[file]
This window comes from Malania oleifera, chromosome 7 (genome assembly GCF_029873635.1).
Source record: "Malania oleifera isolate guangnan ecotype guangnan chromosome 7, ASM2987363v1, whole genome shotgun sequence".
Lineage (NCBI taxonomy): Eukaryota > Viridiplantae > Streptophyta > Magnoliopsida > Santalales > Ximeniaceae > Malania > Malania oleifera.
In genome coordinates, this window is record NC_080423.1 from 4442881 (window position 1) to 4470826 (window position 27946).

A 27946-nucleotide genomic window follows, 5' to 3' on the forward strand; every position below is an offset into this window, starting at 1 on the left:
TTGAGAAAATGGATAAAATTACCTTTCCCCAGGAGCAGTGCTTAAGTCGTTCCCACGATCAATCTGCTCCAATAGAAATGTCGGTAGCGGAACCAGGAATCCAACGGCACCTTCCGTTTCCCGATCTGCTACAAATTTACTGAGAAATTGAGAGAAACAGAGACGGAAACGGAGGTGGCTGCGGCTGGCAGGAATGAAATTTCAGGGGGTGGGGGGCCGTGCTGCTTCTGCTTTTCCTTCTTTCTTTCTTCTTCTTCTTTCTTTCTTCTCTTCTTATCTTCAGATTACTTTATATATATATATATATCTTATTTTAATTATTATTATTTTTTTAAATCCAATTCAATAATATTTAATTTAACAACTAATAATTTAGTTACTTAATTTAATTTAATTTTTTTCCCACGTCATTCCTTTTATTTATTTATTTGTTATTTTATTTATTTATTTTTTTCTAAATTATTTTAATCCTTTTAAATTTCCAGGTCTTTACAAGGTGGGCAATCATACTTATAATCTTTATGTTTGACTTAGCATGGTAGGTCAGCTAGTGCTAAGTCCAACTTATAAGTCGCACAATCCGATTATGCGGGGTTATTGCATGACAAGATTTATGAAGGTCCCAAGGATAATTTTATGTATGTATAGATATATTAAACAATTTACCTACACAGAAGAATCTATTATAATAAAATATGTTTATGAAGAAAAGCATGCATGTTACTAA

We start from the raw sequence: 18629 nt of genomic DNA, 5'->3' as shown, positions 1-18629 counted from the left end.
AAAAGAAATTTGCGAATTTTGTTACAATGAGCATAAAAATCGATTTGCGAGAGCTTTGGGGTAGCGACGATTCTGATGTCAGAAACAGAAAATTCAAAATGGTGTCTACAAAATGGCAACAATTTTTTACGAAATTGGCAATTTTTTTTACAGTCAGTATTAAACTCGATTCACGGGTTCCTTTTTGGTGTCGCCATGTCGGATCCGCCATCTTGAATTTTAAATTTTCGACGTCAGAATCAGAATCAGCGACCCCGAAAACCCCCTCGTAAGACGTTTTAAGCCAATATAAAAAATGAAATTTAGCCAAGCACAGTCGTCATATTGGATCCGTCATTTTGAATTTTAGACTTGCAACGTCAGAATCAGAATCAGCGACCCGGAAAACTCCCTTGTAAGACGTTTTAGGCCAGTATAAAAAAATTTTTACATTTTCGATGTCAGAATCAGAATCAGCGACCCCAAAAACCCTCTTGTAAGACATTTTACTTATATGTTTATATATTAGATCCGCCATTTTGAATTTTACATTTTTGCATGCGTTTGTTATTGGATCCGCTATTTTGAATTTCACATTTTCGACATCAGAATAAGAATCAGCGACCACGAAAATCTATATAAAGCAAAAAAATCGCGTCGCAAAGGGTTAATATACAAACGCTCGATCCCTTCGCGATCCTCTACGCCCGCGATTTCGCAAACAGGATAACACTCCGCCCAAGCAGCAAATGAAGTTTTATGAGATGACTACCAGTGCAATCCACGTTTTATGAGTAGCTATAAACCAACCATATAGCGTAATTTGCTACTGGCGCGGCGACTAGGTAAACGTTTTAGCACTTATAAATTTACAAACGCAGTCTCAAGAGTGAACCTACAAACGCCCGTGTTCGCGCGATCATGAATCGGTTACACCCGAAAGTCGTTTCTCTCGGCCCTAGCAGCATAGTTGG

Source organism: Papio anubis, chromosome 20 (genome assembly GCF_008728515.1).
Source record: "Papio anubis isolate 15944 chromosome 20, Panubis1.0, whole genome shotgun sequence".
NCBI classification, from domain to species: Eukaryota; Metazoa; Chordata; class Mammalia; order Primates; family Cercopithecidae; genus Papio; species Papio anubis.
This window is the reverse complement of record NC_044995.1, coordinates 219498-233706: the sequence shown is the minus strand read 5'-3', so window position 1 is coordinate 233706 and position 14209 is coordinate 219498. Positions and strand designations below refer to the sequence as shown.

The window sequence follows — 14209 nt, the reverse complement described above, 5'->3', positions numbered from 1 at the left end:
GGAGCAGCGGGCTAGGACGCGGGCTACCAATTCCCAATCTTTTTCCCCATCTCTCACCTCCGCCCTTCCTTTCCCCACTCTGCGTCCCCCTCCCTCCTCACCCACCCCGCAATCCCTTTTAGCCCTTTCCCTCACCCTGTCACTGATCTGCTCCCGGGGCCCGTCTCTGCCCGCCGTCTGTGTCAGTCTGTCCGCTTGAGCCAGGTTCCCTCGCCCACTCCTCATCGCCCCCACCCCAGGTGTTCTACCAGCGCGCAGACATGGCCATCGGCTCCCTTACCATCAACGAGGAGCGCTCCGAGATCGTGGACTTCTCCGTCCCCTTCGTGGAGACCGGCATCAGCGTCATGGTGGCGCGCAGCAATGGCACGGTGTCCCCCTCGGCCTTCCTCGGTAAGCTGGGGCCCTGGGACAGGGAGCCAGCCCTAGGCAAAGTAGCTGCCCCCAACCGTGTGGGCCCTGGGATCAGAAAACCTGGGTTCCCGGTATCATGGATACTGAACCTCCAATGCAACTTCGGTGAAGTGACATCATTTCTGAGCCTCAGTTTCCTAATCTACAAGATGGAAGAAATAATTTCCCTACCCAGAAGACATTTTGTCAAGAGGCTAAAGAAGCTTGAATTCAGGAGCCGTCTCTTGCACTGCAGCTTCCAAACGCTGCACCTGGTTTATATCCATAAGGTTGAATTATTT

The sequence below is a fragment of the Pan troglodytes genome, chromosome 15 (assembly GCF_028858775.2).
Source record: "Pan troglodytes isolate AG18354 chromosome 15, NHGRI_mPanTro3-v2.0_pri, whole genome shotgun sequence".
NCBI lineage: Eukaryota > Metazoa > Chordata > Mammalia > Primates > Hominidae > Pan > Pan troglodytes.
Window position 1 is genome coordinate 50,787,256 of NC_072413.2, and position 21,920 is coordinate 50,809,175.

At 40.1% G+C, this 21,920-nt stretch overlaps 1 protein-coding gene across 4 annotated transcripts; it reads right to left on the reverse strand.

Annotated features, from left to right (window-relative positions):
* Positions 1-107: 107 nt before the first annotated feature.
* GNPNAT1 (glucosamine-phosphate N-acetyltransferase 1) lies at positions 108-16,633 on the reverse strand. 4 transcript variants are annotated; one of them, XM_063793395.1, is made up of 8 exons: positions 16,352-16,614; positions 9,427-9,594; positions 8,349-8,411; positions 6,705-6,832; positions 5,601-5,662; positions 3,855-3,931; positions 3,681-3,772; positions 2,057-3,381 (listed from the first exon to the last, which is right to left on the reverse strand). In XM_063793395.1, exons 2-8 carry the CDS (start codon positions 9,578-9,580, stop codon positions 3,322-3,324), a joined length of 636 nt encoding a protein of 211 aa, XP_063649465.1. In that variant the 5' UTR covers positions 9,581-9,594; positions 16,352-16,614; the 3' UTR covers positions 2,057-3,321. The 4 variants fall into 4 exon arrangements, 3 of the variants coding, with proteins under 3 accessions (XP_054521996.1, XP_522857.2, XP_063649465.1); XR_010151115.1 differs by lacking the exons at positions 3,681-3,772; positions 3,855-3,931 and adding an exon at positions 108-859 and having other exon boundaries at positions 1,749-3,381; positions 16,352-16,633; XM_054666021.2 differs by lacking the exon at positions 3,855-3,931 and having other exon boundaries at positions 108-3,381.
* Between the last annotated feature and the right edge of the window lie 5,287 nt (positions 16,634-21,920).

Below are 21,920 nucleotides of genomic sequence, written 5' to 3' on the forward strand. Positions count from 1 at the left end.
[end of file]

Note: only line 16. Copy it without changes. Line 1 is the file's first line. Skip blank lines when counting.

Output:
Source record: "Pan troglodytes isolate AG18354 chromosome 15, NHGRI_mPanTro3-v2.0_pri, whole genome shotgun sequence".